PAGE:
Re-elected Barroso faces market challenge
Jose Manuel Barroso promised the European Parliament that as re-elected president of the European Commission he will have more authority to fight for Europe and defend its single market against economic nationalism.
But after five years of toadying to the big member states, he will need to show more spine to enforce state aid and competition rules on Germany, Britain and France in the teeth of strong national financial or commercial interests.
The conservative former Portuguese prime minister, backed by all 27 EU governments, won an impressive absolute majority of EU lawmakers — more than the simple majority he required. That
gives him a stronger hand when facing inevitable pressure from the big boys over the carve-up of key Commission portfolios.
Recent Commission moves to query state aid to banks (such as Dutch guarantees for ING) and scrutinise public funding of auto industry rescues (Germany’s bung for Opel) are encouraging. But it remains to be seen whether Barroso, now he is no longer reliant on them for re-appointment, has the character to stand up to Angela Merkel, Nicolas Sarkozy or Gordon Brown on politically sensitive cases. In his first term, he often appeared to be a trimmer, a multilingual chameleon.
On paper, the Commission has the power to force the break-up or shrinkage of state-aided banks and prevent governments using public funds for industry to distort competition.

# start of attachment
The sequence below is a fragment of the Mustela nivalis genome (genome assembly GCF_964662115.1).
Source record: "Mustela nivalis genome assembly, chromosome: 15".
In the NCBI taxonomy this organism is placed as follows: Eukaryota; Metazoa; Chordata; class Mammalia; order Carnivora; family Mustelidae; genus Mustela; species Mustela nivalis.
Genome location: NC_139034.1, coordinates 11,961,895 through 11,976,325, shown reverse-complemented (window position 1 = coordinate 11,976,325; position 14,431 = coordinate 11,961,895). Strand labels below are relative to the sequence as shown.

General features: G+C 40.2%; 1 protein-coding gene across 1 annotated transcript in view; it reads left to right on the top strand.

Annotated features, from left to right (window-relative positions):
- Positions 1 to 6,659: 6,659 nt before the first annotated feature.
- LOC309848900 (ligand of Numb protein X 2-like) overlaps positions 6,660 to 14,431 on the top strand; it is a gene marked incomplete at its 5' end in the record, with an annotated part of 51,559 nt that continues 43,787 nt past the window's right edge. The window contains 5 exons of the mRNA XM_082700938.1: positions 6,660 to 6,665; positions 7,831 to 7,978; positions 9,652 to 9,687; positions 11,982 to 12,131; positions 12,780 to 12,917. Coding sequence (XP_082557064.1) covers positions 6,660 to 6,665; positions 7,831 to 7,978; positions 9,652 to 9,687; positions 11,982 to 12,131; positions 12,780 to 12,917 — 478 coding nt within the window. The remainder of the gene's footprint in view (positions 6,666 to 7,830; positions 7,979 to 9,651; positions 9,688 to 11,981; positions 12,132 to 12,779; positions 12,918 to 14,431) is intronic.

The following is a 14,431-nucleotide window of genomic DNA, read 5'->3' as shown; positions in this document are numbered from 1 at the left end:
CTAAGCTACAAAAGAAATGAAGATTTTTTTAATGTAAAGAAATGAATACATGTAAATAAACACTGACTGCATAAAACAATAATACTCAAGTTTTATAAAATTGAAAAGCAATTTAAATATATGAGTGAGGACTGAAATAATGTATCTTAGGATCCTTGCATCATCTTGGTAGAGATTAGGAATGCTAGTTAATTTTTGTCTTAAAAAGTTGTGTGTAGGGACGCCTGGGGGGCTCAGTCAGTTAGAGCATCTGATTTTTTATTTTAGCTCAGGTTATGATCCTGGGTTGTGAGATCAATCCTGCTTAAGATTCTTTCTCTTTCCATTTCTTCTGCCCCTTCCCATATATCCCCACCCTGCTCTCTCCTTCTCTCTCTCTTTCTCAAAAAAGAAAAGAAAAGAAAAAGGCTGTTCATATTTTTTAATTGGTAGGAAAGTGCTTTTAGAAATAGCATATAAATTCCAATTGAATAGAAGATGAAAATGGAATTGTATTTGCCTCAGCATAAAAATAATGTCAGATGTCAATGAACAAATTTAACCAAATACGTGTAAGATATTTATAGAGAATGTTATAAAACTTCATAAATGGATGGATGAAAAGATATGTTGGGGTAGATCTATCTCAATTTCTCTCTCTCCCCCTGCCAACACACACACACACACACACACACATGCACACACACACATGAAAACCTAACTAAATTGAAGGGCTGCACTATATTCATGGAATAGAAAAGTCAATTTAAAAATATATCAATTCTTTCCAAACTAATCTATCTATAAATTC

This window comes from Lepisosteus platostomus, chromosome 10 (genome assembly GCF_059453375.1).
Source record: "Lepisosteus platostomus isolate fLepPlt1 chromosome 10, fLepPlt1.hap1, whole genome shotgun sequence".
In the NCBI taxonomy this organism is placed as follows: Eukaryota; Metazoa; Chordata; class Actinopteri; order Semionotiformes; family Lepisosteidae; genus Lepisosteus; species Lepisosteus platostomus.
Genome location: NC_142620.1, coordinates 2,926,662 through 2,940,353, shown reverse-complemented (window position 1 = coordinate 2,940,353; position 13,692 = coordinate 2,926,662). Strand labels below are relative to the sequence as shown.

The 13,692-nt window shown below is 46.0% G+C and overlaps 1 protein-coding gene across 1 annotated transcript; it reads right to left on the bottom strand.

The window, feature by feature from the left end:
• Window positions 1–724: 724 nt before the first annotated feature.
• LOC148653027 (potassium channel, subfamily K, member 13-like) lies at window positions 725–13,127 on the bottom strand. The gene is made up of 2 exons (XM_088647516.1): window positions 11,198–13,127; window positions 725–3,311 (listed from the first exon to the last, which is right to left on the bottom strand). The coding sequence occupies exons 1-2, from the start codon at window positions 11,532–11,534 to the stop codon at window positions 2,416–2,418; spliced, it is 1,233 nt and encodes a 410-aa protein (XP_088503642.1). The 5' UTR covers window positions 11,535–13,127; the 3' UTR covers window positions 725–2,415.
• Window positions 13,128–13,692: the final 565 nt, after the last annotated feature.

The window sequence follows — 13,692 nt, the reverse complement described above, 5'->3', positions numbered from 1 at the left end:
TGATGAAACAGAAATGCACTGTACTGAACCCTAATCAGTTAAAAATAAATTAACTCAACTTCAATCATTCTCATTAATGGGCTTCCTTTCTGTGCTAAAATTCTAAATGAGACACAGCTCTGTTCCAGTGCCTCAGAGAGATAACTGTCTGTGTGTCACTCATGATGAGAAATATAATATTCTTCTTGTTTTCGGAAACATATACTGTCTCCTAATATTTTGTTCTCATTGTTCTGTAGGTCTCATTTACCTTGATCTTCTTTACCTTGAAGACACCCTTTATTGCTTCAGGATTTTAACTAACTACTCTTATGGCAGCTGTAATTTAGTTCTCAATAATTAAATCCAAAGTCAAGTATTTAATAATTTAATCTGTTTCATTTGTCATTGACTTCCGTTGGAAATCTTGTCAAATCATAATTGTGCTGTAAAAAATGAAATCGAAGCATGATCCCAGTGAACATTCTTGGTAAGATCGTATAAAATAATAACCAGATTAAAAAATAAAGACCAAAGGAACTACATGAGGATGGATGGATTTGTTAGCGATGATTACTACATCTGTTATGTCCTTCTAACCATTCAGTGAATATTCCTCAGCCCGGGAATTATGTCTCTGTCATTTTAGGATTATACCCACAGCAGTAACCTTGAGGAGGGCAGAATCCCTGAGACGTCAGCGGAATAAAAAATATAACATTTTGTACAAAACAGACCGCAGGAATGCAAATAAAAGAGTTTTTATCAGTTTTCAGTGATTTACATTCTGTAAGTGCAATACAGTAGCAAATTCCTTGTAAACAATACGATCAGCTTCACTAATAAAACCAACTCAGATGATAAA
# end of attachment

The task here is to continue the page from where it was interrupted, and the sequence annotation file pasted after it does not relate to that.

Barroso should start by appointing strong, independent commissioners in charge of competition and financial regulation. He must rebuff French pressure to take the policing of state aid away from the rigorous EU competition department and give it to a more indulgent super-commissioner for industry.
He cannot choose whom member states send as commissioners, but he can decide what jobs to give them. He should put the most effective survivors of his current team, Spain’s Joaquin Almunia
and Finland’s Olli Rehn, in key roles to guard the level playing field for business and improve financial regulation, without yielding to special interests or anti-capitalist overkill.
He will also need a strong economics commissioner to coordinate EU countries’ fiscal policies and structural reforms as they emerge from crisis, and gradually work towards a single European voice in international financial institutions.
Given conservative dominance of European politics, Barroso will have more centre-right commissioners and fewer socialists than in the outgoing team. Yet paradoxically the public mood is
less economically liberal, and he will face strong pressure to allow subsidies to protect jobs.
Germany’s taxpayer-funded rescue of carmaker Opel offers an early test of Barroso II’s determination to uphold EU rules. Will he stand up to Merkel, his political patron, now that he no longer needs her backing for another term?